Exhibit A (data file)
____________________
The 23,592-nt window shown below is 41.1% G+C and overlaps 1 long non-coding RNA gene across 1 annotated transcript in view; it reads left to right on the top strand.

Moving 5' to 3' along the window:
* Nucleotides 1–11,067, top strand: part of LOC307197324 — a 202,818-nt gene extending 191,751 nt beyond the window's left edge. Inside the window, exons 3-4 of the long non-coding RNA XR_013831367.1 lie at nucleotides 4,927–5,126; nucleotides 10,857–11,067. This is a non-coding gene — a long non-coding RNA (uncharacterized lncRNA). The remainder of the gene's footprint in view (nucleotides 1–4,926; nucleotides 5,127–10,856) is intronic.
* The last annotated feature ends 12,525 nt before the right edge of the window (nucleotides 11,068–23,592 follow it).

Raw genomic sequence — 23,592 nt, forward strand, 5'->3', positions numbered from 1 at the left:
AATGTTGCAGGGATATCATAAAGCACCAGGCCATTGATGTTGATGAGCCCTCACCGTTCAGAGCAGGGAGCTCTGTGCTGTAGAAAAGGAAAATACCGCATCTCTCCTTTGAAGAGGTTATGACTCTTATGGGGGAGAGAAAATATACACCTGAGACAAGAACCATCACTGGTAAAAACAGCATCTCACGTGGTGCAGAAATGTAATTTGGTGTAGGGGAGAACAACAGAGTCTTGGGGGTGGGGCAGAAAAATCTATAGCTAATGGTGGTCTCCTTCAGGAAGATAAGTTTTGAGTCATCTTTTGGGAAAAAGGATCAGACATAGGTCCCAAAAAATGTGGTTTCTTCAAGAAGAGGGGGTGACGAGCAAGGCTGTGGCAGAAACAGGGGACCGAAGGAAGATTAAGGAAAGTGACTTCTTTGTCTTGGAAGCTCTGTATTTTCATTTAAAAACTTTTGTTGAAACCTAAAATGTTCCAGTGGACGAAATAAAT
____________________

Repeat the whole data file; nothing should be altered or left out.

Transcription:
The 23,592-nt window shown below is 41.1% G+C and overlaps 1 long non-coding RNA gene across 1 annotated transcript in view; it reads left to right on the top strand.

Moving 5' to 3' along the window:
* Nucleotides 1–11,067, top strand: part of LOC307197324 — a 202,818-nt gene extending 191,751 nt beyond the window's left edge. Inside the window, exons 3-4 of the long non-coding RNA XR_013831367.1 lie at nucleotides 4,927–5,126; nucleotides 10,857–11,067. This is a non-coding gene — a long non-coding RNA (uncharacterized lncRNA). The remainder of the gene's footprint in view (nucleotides 1–4,926; nucleotides 5,127–10,856) is intronic.
* The last annotated feature ends 12,525 nt before the right edge of the window (nucleotides 11,068–23,592 follow it).

Raw genomic sequence — 23,592 nt, forward strand, 5'->3', positions numbered from 1 at the left:
AATGTTGCAGGGATATCATAAAGCACCAGGCCATTGATGTTGATGAGCCCTCACCGTTCAGAGCAGGGAGCTCTGTGCTGTAGAAAAGGAAAATACCGCATCTCTCCTTTGAAGAGGTTATGACTCTTATGGGGGAGAGAAAATATACACCTGAGACAAGAACCATCACTGGTAAAAACAGCATCTCACGTGGTGCAGAAATGTAATTTGGTGTAGGGGAGAACAACAGAGTCTTGGGGGTGGGGCAGAAAAATCTATAGCTAATGGTGGTCTCCTTCAGGAAGATAAGTTTTGAGTCATCTTTTGGGAAAAAGGATCAGACATAGGTCCCAAAAAATGTGGTTTCTTCAAGAAGAGGGGGTGACGAGCAAGGCTGTGGCAGAAACAGGGGACCGAAGGAAGATTAAGGAAAGTGACTTCTTTGTCTTGGAAGCTCTGTATTTTCATTTAAAAACTTTTGTTGAAACCTAAAATGTTCCAGTGGACGAAATAAAT